Files and Directories

Files are used to store arbitrary data on a filesystem which is organized as a hierarchy of directories. A directory is a container for files as well as subdirectories and may also contain certain other types of files such as symbolic links or device special files, but this depends on the operating system and/or filesystem. The path to a particular file or directory starts from the root directory, denoted by /, and is composed of path components that are the names of intervening directories along the way down, separated by /. The final component is denoted as the basename of the desired file or directory.

Within this documentation, the path to a file or directory is often denoted as the name of a file or directory, and the path to a file is simply called to be its filename.

Syntax of Filenames

One consequence of the platform independent design of w3browse is that path components of filenames and directories must always be separated by forward slashes (/), e.g.


Backslashes (\), as used on MS-Windows, are not recognized as path separators and may cause unexpected behavior. The ubiquitous drive letters can be used on that platform and should be specified as the first path component of a filename or directory, e.g.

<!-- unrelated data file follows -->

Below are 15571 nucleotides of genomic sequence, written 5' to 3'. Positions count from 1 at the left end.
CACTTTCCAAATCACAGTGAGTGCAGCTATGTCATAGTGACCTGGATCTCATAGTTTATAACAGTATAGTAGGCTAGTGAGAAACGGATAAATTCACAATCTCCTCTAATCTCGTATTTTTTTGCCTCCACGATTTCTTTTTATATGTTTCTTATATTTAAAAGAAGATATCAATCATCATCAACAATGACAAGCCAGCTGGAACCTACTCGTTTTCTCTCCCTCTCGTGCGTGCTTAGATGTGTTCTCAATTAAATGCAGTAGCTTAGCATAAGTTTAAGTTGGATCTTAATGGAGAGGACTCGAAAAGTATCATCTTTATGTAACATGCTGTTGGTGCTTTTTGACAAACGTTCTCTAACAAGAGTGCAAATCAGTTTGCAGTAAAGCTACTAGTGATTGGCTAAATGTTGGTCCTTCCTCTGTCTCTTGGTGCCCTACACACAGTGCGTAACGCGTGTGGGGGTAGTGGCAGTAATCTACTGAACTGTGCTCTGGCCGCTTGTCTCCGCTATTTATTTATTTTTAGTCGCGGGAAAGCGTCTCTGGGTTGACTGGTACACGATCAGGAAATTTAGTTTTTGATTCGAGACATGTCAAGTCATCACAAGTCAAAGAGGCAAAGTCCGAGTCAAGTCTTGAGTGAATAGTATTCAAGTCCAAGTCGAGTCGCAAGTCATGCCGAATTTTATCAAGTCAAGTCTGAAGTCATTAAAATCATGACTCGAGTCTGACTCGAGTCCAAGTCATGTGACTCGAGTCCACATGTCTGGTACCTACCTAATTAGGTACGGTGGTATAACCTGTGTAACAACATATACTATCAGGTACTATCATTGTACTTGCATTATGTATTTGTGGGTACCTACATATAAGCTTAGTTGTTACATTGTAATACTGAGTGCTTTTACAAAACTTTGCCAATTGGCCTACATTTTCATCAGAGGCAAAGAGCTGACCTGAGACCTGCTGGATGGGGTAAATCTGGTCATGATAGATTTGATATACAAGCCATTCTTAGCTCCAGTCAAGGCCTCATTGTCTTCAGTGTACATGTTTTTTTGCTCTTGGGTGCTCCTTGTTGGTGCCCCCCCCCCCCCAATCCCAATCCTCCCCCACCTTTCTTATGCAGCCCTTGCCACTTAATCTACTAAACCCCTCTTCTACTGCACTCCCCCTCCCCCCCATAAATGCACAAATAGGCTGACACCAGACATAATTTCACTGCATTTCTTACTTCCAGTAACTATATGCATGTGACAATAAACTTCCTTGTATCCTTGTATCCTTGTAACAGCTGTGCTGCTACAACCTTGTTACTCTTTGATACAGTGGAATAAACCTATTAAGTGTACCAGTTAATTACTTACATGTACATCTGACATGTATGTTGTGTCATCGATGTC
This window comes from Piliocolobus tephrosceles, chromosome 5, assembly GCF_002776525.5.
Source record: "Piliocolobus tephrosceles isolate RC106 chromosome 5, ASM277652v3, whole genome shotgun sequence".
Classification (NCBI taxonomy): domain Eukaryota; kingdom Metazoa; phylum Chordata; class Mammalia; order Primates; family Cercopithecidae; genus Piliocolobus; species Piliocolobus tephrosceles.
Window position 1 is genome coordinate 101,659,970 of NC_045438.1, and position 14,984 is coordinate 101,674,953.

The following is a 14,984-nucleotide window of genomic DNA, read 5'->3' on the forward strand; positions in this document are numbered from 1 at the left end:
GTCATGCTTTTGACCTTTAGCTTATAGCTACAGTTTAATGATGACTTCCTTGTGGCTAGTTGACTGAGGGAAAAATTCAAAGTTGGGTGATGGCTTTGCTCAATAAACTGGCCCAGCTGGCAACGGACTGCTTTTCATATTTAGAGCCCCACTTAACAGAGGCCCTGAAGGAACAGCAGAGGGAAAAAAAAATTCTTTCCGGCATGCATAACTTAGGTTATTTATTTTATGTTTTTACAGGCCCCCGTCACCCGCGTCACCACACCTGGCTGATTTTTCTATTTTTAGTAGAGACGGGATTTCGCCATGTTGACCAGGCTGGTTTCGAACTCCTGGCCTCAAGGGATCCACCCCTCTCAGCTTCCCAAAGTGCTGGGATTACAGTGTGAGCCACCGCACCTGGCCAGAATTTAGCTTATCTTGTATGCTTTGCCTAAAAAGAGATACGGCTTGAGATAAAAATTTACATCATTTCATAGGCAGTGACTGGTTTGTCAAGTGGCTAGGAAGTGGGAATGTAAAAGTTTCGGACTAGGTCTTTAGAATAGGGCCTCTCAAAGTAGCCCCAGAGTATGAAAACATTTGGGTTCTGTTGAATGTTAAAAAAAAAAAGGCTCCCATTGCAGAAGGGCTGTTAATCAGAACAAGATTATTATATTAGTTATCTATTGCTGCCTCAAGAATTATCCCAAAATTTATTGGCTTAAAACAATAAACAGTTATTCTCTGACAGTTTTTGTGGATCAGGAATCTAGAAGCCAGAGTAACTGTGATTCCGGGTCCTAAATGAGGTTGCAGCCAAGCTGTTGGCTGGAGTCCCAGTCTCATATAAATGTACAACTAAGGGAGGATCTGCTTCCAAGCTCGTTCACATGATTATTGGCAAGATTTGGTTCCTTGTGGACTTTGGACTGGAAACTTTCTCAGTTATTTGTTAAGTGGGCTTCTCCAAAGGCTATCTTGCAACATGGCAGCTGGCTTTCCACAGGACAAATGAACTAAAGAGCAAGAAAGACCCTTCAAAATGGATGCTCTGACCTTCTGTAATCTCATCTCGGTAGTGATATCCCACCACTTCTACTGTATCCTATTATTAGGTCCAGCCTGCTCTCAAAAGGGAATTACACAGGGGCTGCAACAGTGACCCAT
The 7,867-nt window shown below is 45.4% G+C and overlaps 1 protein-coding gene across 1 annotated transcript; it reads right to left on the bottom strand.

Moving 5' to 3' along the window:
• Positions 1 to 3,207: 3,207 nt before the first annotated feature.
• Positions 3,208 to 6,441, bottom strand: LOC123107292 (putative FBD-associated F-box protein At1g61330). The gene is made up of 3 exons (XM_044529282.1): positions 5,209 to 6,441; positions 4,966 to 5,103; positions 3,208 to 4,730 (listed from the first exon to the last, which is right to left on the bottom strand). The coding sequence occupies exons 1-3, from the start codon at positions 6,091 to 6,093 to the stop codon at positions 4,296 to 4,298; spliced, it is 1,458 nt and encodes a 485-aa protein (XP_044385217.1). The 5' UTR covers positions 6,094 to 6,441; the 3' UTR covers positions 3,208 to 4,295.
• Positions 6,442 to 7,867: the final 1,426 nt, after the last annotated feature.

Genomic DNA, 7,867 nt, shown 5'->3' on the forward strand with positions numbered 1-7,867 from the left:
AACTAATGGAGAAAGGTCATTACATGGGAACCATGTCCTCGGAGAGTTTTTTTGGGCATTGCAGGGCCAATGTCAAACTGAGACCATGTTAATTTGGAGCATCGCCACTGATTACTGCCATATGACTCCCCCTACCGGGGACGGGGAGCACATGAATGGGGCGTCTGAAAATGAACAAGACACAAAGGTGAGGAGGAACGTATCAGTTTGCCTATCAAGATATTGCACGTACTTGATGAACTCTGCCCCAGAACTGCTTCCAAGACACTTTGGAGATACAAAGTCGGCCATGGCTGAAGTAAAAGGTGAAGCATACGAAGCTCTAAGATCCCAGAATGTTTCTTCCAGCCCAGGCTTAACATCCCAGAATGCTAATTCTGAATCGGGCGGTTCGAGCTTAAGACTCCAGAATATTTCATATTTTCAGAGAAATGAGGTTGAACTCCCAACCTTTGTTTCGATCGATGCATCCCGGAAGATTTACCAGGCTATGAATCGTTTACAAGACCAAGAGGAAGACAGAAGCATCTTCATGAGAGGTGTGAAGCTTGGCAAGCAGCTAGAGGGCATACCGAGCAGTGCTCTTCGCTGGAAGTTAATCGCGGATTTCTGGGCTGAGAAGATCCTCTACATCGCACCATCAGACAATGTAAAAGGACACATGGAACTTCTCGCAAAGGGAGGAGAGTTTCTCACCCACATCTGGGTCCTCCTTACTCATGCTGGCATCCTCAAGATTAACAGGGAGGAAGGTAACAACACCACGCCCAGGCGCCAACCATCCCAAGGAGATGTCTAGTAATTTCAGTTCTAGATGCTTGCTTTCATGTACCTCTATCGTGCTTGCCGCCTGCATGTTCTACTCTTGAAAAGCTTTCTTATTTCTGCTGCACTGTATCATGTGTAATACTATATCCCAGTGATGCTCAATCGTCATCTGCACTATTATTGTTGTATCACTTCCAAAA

The "/" in the last line of the example demonstrates the emulation of a virtual root directory that contains all known logical drives as subdirectories.

It is best pratice to end a directory name with a slash (/). This avoids some confusions that may arise on platforms where symbolic links are supported.

Shortcuts to Directories

There are certain directory shortcuts available that denote special locations. Using them makes references independent of the concrete location of files and directories. These shortcuts are only recognized when they are used at the start of a file or directory name.

The home directory of the current user.
The directory where the executables of the application are located.
The directory that contains the data files of the application, this is usually the installation directory. It has the same value as ~bin/ in the current installation mode.

All shortcuts end in a slash (/) before and after expansion, e.g. ~/ may expand to /home/Alex/ or /c:/documents and settings/alex/, depending on the system and its configuration.